And the nice thing about CO2 is its generosity. Once it’s out in the atmosphere, it will keep on warming us all for thousands of years.

  6. RogueDave

    IPCC and Climate Change: Politically Driven Science using Flawed Climate Models

    If you’ve reviewed the recently released IPCC document that is the Summary for Policy Makers regarding Climate Change you’ll find it extensively referring to Radiative Forcing or RF. In the video at the link below RF is discussed and show to be Non-Measurable. Additionally, the IPCC models use the flawed assumption of constant cloud cover (they do not allow for variability) and that cloud cover leads to a positive feedback effect, when in reality, could cover causes a negative feedback on warming.

    The presenter, a PhD climatologist shows that permitting just a 1% variability in could cover caused by the Pacific Decadal Oscillator or PDO, explains 70% of the temperature change observed in the data used by the IPCC climate models that predict global warming. In other words, the change in CO2 is not the primary driver of global warming. Instead, variability of cloud cover is and recent data gathered by satellites showing the change in cloud cover is driven by the PDO.

  7. anon y'mouse

    the same plan was put up here a few weeks ago.

    electric cars will save us.

    wwII style effort.

    rebuild everything NOW.

    no one has a problem with it. why should I?

    1. anon y'mouse

      this response was to another post.

      for this post: is nuclear truly “carbon free”?

      energy is a necessity for everything. why are private companies the preferred method for this at all? shouldn’t this be a public endeavor, as it will benefit all of us?

      why carrot & stick companies into investing in green energy development, especially as they see it as unprofitable? green energy will inevitably be a lot more expensive than what we have now. why should any company be making a profit from it over and above that?

      I just wonder why the private market solution is always put forward for energy. why not public utilities, community-owned?

  8. Curtis

    My money is on nomadic sheep herders who have a life style that will likely survive all of the machinations of the great investors in a Faustian world.

  9. Michael

    Sadly for your story, global warming seems to have gone on a holiday fifteen years ago and has not returned. Better luck finding a real crisis down the road.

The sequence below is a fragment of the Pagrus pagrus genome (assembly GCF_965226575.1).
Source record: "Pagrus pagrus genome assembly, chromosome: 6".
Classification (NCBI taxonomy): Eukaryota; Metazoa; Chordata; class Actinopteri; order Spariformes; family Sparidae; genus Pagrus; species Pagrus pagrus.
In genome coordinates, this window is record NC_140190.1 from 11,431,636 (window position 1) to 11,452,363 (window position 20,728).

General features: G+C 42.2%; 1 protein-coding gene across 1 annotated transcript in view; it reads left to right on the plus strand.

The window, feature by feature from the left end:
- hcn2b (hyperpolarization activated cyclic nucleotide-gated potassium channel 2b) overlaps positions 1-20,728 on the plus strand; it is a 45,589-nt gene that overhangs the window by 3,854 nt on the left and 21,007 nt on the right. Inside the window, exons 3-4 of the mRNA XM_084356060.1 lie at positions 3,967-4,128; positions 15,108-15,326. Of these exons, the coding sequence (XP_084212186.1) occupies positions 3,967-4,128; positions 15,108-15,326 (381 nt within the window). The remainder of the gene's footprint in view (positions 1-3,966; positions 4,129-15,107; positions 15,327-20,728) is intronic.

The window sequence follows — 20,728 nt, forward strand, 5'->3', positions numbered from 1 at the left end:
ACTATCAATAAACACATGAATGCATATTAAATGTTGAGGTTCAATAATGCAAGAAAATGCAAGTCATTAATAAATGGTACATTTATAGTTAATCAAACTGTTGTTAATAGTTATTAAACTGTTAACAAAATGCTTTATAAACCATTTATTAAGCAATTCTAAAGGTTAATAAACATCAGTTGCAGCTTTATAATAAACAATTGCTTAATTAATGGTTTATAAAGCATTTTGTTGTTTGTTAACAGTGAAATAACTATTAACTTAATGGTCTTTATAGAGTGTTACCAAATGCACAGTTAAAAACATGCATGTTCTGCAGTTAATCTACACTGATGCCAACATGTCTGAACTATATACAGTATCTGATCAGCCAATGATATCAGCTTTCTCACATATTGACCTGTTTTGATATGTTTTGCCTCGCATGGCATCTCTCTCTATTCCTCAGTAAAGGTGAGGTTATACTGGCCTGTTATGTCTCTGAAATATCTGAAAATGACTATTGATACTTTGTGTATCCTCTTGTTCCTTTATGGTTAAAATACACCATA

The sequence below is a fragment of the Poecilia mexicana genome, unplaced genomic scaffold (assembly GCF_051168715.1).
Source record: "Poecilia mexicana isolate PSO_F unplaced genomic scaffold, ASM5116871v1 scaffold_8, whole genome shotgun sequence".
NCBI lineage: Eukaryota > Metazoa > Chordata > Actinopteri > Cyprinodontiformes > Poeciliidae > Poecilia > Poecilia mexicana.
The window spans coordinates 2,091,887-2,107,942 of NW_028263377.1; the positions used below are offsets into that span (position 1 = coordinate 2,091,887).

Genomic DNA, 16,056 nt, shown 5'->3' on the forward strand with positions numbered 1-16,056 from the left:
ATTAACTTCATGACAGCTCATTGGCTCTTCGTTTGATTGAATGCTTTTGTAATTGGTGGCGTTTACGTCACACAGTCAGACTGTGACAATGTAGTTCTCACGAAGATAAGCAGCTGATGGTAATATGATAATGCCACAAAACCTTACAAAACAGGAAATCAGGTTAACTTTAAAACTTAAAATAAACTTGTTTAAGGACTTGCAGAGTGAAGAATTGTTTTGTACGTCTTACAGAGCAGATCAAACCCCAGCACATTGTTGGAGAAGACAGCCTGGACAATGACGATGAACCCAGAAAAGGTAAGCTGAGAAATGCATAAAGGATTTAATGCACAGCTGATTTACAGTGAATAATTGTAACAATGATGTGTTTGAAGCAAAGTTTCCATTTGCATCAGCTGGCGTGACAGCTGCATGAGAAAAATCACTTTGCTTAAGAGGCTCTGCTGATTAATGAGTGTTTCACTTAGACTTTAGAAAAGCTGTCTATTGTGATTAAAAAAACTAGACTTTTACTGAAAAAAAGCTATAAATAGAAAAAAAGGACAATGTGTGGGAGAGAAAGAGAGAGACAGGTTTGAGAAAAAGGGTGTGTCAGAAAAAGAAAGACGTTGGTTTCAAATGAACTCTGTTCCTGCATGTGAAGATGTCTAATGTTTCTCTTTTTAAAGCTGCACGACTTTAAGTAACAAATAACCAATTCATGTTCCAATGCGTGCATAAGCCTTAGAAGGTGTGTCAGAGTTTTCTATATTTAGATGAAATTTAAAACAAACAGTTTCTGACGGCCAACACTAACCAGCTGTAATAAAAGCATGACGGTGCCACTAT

10. Cassiodorus

    So what is all of this infrastructure for, which we’re supposed to need in order to “deal with” the climate crisis?

    The author seems to have missed the point of WHY Hansen thinks we need a carbon price. Hansen thinks we need a carbon price because the point of a carbon price is to phase out oil and coal and natural gas. The idea, then, is to stop the increases in atmospheric carbon dioxide concentration.

    More infrastructure, by itself, doesn’t do that. More infrastructure, by itself, merely supplements the destructive fossil fuel habit.

    Now I don’t think that a carbon price, all by itself, is going to phase out the fossil fuel habit. Nor do I think more infrastructure is going to solve the problem of the fossil fuel habit if you add the carbon price. The problem is that the oil companies have a commodity to sell, under capitalism, and that they will continue to sell that commodity unless and until we stop them. An international treaty to keep the grease in the ground would stop them.

    Now how would the state keep the economy going if we’re going to phase out fossil fuels? I vote that we revive that old bugaboo, socialism, and give everyone a guarantee of financial security while gradually creating the social basis for the new situation in communal households, co-operatives, and other such structures. People need to be freed from economic necessity to the greatest extent possible if they are to devote their time to dealing with climate change.

  11. jfleni

    Electric Cars??

    OK we need a few, especially for business, but getting rid of all the gas-buggies and their electric analogs in favor of good and widely available PUBLIC TRANSPORTATION is the only sensible way to go.

  12. AndyB

    By the time we really experience global warming, if ever, we will experience the effects of the on-going, uncontrollable and worsening Fukushima radiation, already evident at critical elevations in the Pacific and along the west coast of North America. Millions will get life shortening cancers, but no mention in the MSM? I guess the nuke industry must be protected at all costs. Everyone should google Arne Gundersen and Helen Caldicott, 2 reknown scientists who are trying to sound the alarm, but to little avail,

  13. Michael

    PUBLIC TRANSPORTATION is the only sensible way to go.

    Ever lived anywhere west of the Mississippi? Newsflash – there is life, commerce and infrastructure outside of NYC and public transportation is NOT the answer. Even in major metropolitan areas companies (Microsoft, Google, etc.) create their own transit systems for employees as an alternative to public transportation.

  14. john c. halasz